Early Modern Manuscripts Online (EMMO)

Early Modern Manuscripts Online, or EMMO, is a multi-faceted project funded by a grant from the Institute of Museum and Library Services (IMLS) that will provide scholars and the general public with convenient web access to transcriptions, images, and metadata for a substantial number of English manuscripts from the sixteenth and seventeenth centuries.


The EMMO project will make a variety of rare manuscripts from the Folger Shakespeare Library’s premier collection available to users for free via an easy, searchable web site with high-quality images and consistent transcriptions of letters, diaries, wills, coats of arms, literary pieces, recipe books, miscellanies, and more. This combination of resources will enhance research in many disciplines by removing barriers to the rich content of manuscripts, such as: location, early handwriting, and the current inability to search manuscript texts online. At the same time, EMMO will also promote the learning of paleography (the study of pre-modern handwriting methods) through events such as conferences, classes, and online tutorials so users may attain the skills necessary to understand and appreciate these manuscripts in their original form.

The project will advance in phases, so by the end of the three years that are currently funded, the following will be complete:

Phase 1: Create and prepare transcriptions
Phase 2: Develop an optimized, searchable database
Phase 3: Design online tutorials
Phase 4: Roll out shareable software

Educational events highlighting paleography and scholarly research regarding the study of manuscripts will take place throughout all of the above phases and continue beyond these early stages of the project.

Events and presentations

Various events are planned to promote EMMO and its various offerings over the next three years; all of these will encourage discussion of current and potential research projects in paleography and crowdsourcing. A cursory list is below. Check back for updates and additions as the project progresses.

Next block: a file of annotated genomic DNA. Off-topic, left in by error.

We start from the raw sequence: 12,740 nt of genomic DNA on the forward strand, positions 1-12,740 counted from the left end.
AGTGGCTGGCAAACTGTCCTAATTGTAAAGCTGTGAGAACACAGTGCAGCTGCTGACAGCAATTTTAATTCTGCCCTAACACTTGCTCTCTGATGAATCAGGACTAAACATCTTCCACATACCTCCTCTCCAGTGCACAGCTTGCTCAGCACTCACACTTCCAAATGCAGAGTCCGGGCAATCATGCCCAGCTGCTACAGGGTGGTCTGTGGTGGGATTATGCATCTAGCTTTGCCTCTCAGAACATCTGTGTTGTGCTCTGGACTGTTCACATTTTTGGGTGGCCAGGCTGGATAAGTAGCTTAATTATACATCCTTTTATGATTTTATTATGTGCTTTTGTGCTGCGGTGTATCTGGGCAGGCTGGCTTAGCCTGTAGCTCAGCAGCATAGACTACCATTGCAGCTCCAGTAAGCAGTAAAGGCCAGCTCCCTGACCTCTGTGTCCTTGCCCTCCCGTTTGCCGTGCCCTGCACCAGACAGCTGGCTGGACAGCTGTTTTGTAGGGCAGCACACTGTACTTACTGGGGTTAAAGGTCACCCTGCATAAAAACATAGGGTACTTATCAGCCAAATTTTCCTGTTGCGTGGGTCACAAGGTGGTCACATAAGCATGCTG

Paleography and transcriptions

The majority of manuscripts written in English during the period stretching from 1500-1700 were written in what has come to be known as secretary hand, a mode of handwriting that most people today cannot read accurately without advanced training in paleography. Since transcriptions customarily serve as the bridge between secretary hand and our present-day typefaces, EMMO will provide searchable transcriptions for ease of use. However, EMMO will also give users the opportunity to learn about paleography and make their own transcriptions.

As more scholars—or anyone interested in the early modern period—engage with the manuscripts directly, intriguing questions about and investigations into language, history, and culture will undoubtedly emerge. Software tools are under development by Folger staff to assist users in the learning process.

Through a combination of methods that includes gathering existing edited and published transcriptions, producing transcriptions at the Folger, organizing special events such as transcribathons, and encouraging robust online crowdsourcing efforts, EMMO will create a body of transcriptions that are then vetted for accuracy and consistency, and published online for study.

The viewable transcriptions in EMMO’s approved collection will follow established conventions of semi-diplomatic transcription i.e., minor alterations will be made in the transcribed text. These changes enhance clarity and facilitate reading for a twenty-first century audience, for example archaic letters such as “þ” (thorn) would be updated to “th.” It is important to remember that the transcriptions in EMMO—as is the case with all transcriptions—are simply useful depictions of what appears on the actual, physical manuscripts. However, the high-quality images that accompany each semi-diplomatic transcription in EMMO will give users a good sense of the original, and comparing the two onscreen constitutes a learning experience of its own.